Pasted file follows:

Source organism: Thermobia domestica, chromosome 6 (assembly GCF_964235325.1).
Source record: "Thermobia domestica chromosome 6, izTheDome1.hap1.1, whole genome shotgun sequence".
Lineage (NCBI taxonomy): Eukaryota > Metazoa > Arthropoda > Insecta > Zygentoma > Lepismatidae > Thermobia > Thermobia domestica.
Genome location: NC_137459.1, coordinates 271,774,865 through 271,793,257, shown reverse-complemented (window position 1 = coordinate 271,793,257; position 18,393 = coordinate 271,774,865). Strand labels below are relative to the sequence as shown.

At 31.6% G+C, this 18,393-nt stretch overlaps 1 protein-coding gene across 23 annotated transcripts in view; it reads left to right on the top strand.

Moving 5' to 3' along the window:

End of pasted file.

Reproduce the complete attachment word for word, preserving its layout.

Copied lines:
Source organism: Thermobia domestica, chromosome 6 (assembly GCF_964235325.1).
Source record: "Thermobia domestica chromosome 6, izTheDome1.hap1.1, whole genome shotgun sequence".
Lineage (NCBI taxonomy): Eukaryota > Metazoa > Arthropoda > Insecta > Zygentoma > Lepismatidae > Thermobia > Thermobia domestica.
Genome location: NC_137459.1, coordinates 271,774,865 through 271,793,257, shown reverse-complemented (window position 1 = coordinate 271,793,257; position 18,393 = coordinate 271,774,865). Strand labels below are relative to the sequence as shown.

At 31.6% G+C, this 18,393-nt stretch overlaps 1 protein-coding gene across 23 annotated transcripts in view; it reads left to right on the top strand.

Moving 5' to 3' along the window: